C. Do you have a down payment for the house?

How long it will take you to buy a house will also depend on whether or not you already have money saved up for a down payment.

Unless you’re going to buy the house with outright cash, you’ll need a down payment. And saving for a down payment can take a long time. Depending on your income and expenses, saving for a down payment on a house can take years.

Assuming, for example, you want to buy a house that will cost you $450,000, and you’re using a conventional loan to finance the house. With a 20% down payment, you will need to come up with $90,000.

Let’s say again, because of other monthly expenses, you can only save $1500 a month for the down payment.

You see how long it will take you to save for a down payment to buy the house? 5 years. And that doesn’t even take into account other upfront costs of buying a house, such as closing cost.

While it’s possible to get a mortgage with a down payment as low as 3.5% of the home purchase price, it’s advisable to put at least 20% down. The reason is because you will avoid paying private mortgage insurance (PMI), which protects the lenders in case you default on your mortgage.

Home buyers with a down payment below 20% are usually charged with PMI.

Another reason for a larger down payment is that it reduces the cost of the mortgage, grows equity much faster, and saves you on interest over the life of the loan.

As you can see, it can take you as much as 5 years from the time you’re thinking about buying the house to the time you’re actually ready to start the process.

But once you have taken care the things above, buying a house can go a lot faster.

II. How long does it take to find a real estate agent?

Average time: 1 day to a month

Once you have been pre-approved for a mortgage, the next step is to find an experienced real estate agent. Finding a good real estate agent can take a day to a month. Websites such as Zillow and Redfin list real estate agents you can use.

III. Shopping for a home.

Average time: a few weeks to a few months

With the help of a real estate agent and your own due diligence, finding a home can can go faster or take longer depending on available homes, the season and your desired location.

But experts say on average it can take a minimum of three weeks to a few months.

IV. Making an offer, negotiation, and inspection.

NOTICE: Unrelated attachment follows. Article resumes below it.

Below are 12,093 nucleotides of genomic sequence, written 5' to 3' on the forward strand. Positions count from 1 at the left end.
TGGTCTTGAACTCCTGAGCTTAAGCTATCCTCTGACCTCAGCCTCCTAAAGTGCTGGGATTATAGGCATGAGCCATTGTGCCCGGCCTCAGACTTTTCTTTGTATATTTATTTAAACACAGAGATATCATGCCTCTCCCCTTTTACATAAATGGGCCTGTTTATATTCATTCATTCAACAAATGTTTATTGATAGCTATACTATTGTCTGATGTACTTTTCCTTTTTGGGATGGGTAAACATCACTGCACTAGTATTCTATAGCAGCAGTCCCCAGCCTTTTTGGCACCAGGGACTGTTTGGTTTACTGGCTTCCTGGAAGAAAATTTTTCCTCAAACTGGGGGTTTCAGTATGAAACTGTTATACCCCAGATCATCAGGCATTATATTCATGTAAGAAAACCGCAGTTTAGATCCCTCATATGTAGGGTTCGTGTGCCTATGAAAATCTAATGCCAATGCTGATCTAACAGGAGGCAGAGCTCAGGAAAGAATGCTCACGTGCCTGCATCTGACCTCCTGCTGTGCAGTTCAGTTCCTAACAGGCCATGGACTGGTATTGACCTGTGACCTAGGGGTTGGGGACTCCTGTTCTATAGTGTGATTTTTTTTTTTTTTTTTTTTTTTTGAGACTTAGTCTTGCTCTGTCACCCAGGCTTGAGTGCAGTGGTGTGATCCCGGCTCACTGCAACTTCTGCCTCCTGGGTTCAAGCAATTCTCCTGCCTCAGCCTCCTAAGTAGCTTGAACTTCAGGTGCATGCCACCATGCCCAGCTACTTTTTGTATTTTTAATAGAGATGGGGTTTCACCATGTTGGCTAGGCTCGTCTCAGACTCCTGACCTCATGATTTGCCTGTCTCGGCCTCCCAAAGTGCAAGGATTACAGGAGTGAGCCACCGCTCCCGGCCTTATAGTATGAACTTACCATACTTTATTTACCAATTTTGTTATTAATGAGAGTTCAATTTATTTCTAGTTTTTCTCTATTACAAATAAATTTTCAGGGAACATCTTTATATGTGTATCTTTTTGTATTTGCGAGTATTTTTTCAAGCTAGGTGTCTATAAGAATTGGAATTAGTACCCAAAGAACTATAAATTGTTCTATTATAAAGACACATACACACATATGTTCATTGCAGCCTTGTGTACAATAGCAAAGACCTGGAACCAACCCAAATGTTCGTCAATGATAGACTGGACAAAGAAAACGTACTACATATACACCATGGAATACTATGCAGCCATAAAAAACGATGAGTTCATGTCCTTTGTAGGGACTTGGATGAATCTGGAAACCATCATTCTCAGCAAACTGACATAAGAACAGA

Average time: 1 to 10 days

Once you have found the home of your dream, the next step is to make an offer. You and the seller can go back and forth negotiating the price.

Once your offer has been accepted, you and the seller sign something called a purchase agreement. Then, the next step is to hire a professional to inspect the home for defects. Depending on your state, a home inspection must be completed within 10 days. And if the inspection finds some defects in the house, that could delay the process.

V. How long does it take to close on a house?

Average time: 30 to 45 days.

Once the inspection is done, your lender will need to officially approve you for the loan. And depending on the lender, it can also affect how long it takes to buy a house. You may need to provide additional documents. But the lender will need to assess the home for its value. And depending on the program (whether it’s conventional loan or FHA loan) it can take anywhere from 30 to 45 days to close on a home.

Bottom line

When asking yourself this question: “how long does it take to buy a house?” The answer is : it depends. If you have your credit score, your down payment, your other finances under control, you can buy your house in two months or less. But if you have to save for a down payment, fix errors on your credit report, raise your credit score, the whole home buying process can take years.

Click here to compare mortgage rates through LendingTree. It’s completely FREE

Still wondering how long it takes to buy a house? Read the following articles:

  • 5 Signs You’re Not Ready To Buy A House
  • 10 First Time Home Buyer Mistakes To Avoid
  • 3 Signs You’re Not Ready to Refinance Your Mortgage
  • The Biggest Mistakes Millennials Make When Buying a House
  • 7 Signs You’re Ready To Buy A House

Work with the Right Financial Advisor

You can talk to a financial advisor who can review your finances and help you reach your goals (whether it is making more money, paying off debt, investing, buying a house, planning for retirement, saving, etc). So, find one who meets your needs with SmartAsset’s free financial advisor matching service. You answer a few questions and they match you with up to three financial advisors in your area. So, if you want help developing a plan to reach your financial goals, get started now.